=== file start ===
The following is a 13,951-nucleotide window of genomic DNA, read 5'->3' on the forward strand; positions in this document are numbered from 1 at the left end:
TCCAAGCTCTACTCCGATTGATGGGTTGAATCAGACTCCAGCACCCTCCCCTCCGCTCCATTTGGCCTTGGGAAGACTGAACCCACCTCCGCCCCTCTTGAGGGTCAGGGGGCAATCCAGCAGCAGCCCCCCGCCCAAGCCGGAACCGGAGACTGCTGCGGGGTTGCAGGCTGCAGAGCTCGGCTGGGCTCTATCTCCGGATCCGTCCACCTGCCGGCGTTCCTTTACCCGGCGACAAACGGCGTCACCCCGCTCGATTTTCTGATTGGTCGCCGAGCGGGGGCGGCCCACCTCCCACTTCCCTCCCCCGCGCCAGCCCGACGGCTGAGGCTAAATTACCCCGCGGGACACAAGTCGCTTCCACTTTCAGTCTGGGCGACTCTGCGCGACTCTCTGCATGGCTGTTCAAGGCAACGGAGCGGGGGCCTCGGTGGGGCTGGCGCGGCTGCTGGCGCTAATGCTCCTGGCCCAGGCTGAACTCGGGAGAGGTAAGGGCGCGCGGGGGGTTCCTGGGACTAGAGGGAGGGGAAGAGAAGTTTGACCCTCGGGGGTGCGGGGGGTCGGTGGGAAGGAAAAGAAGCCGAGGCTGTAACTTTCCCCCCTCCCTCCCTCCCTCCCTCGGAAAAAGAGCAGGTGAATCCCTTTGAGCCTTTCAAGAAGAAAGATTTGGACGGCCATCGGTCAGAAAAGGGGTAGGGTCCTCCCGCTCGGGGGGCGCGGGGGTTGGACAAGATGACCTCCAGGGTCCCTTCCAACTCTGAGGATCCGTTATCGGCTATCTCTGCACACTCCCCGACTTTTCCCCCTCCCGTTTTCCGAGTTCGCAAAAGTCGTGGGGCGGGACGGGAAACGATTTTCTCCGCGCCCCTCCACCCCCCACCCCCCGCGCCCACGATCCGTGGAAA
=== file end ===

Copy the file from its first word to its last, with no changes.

The following is a 13,951-nucleotide window of genomic DNA, read 5'->3' on the forward strand; positions in this document are numbered from 1 at the left end:
TCCAAGCTCTACTCCGATTGATGGGTTGAATCAGACTCCAGCACCCTCCCCTCCGCTCCATTTGGCCTTGGGAAGACTGAACCCACCTCCGCCCCTCTTGAGGGTCAGGGGGCAATCCAGCAGCAGCCCCCCGCCCAAGCCGGAACCGGAGACTGCTGCGGGGTTGCAGGCTGCAGAGCTCGGCTGGGCTCTATCTCCGGATCCGTCCACCTGCCGGCGTTCCTTTACCCGGCGACAAACGGCGTCACCCCGCTCGATTTTCTGATTGGTCGCCGAGCGGGGGCGGCCCACCTCCCACTTCCCTCCCCCGCGCCAGCCCGACGGCTGAGGCTAAATTACCCCGCGGGACACAAGTCGCTTCCACTTTCAGTCTGGGCGACTCTGCGCGACTCTCTGCATGGCTGTTCAAGGCAACGGAGCGGGGGCCTCGGTGGGGCTGGCGCGGCTGCTGGCGCTAATGCTCCTGGCCCAGGCTGAACTCGGGAGAGGTAAGGGCGCGCGGGGGGTTCCTGGGACTAGAGGGAGGGGAAGAGAAGTTTGACCCTCGGGGGTGCGGGGGGTCGGTGGGAAGGAAAAGAAGCCGAGGCTGTAACTTTCCCCCCTCCCTCCCTCCCTCCCTCGGAAAAAGAGCAGGTGAATCCCTTTGAGCCTTTCAAGAAGAAAGATTTGGACGGCCATCGGTCAGAAAAGGGGTAGGGTCCTCCCGCTCGGGGGGCGCGGGGGTTGGACAAGATGACCTCCAGGGTCCCTTCCAACTCTGAGGATCCGTTATCGGCTATCTCTGCACACTCCCCGACTTTTCCCCCTCCCGTTTTCCGAGTTCGCAAAAGTCGTGGGGCGGGACGGGAAACGATTTTCTCCGCGCCCCTCCACCCCCCACCCCCCGCGCCCACGATCCGTGGAAA